Please use this identifier to cite or link to this item: http://cmuir.cmu.ac.th/jspui/handle/6653943832/69940
Title: Does vegetation density and perceptions predict green stormwater infrastructure preference?
Authors: Pongsakorn Suppakittpaisarn
Chun Yen Chang
Brian Deal
Linda Larsen
William C. Sullivan
Keywords: Agricultural and Biological Sciences
Environmental Science
Issue Date: 1-Nov-2020
Abstract: © 2020 Elsevier GmbH Green Stormwater Infrastructure (GSI) is being implemented in cities around the globe. Although we know that GSI improves urban ecosystems in a variety of ways, we know little about the extent to which the characteristics of GSI impact human perception and preference. This gap in knowledge necessitates a greater understanding of the relationship between GSI perceptions and preference. Without this knowledge, designers and planners risk creating landscapes that people dislike, and from which they reap few health benefits. To address this gap, we deployed four sets of similar questionnaires globally in Amazon Turk. Each had 54 urban street photographs from US cities with varying levels of tree and bioretention planting density that were photomanipulated from six original images. In three questionnaires, participants rated how natural, safe, or messy they perceived the landscapes to be on a five-point Likert scale. The other questionnaire asked participants to rate their preference for each image. The researchers then examined the relationships between vegetation density, perceptions, and preference (n = 427). The results demonstrate that vegetation density levels significantly influenced people's preference, perceived safety, and perceived naturalness. Furthermore, perceived safety and naturalness strongly correlated with preference while the three landscape characteristics predicted preference. These findings can be used to improve the design of urban GSI and help people reap the benefits of nature. Future studies should investigate the effects of seasons, the influences of cues of care, and international applications.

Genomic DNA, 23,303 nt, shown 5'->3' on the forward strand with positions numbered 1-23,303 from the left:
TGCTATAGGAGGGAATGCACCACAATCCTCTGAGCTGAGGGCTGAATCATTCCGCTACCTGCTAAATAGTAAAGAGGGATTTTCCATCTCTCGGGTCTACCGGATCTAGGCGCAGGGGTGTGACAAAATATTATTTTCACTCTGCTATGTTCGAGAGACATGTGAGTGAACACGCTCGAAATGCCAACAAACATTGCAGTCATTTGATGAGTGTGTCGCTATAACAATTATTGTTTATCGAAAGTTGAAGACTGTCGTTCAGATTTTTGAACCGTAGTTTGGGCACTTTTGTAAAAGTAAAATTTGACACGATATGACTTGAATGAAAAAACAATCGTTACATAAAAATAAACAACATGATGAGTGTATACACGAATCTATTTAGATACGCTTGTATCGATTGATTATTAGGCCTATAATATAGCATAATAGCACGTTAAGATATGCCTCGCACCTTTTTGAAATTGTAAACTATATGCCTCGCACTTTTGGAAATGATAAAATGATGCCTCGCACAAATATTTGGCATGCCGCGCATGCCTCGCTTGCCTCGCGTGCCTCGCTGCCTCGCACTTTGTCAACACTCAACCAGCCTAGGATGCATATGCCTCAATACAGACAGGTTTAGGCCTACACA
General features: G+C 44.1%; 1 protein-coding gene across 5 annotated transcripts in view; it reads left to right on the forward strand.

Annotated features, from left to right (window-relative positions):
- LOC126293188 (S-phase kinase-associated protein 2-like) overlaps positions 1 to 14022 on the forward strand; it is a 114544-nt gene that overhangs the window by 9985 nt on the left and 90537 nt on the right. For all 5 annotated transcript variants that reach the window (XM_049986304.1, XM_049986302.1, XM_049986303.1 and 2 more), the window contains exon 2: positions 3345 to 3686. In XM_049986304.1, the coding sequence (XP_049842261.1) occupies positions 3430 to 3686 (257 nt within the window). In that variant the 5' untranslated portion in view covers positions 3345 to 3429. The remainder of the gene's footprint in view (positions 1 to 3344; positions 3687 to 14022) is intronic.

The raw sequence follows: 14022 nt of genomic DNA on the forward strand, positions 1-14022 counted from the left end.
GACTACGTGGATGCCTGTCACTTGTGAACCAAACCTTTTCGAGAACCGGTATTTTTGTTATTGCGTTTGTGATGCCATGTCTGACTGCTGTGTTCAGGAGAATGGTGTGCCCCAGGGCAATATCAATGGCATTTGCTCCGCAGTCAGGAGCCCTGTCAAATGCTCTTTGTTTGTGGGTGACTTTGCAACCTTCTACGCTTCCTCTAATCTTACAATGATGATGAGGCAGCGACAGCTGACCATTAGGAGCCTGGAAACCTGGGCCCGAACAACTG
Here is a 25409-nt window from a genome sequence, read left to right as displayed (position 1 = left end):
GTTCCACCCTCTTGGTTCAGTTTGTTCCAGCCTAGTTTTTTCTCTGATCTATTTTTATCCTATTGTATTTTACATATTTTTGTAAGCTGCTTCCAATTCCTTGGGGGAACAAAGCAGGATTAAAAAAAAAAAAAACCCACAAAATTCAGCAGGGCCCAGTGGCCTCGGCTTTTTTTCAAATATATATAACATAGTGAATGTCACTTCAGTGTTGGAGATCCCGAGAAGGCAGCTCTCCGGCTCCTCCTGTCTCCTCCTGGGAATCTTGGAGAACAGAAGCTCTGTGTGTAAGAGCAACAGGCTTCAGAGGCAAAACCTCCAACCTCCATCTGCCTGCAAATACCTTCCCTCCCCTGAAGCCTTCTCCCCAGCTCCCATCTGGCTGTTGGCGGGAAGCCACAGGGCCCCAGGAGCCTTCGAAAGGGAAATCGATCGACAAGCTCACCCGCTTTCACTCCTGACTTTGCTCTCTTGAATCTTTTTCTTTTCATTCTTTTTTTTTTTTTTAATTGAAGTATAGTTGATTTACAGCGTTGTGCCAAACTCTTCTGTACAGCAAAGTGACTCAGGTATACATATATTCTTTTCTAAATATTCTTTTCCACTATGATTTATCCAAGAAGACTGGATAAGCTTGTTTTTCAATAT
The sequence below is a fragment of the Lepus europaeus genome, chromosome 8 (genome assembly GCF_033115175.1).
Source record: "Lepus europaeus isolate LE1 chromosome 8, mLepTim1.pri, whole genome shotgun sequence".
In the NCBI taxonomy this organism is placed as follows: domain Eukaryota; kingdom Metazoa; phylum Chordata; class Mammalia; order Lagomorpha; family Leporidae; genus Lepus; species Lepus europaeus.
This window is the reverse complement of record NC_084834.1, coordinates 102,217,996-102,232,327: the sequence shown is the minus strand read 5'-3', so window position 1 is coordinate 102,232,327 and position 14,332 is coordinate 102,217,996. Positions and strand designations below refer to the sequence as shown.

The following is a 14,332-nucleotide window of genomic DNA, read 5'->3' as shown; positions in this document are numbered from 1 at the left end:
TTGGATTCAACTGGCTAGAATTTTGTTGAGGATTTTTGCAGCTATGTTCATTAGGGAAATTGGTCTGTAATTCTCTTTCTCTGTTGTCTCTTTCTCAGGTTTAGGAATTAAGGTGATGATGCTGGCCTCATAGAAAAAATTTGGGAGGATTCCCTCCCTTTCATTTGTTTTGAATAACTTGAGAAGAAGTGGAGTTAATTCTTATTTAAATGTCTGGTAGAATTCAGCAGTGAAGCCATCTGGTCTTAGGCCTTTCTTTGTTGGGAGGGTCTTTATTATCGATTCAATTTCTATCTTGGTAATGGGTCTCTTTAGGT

URI: https://www.scopus.com/inward/record.uri?partnerID=HzOxMe3b&scp=85090572232&origin=inward
http://cmuir.cmu.ac.th/jspui/handle/6653943832/69940
ISSN: 16108167
16188667
Appears in Collections:CMUL: Journal Articles

Files in This Item:
There are no files associated with this item.


Items in CMUIR are protected by copyright, with all rights reserved, unless otherwise indicated.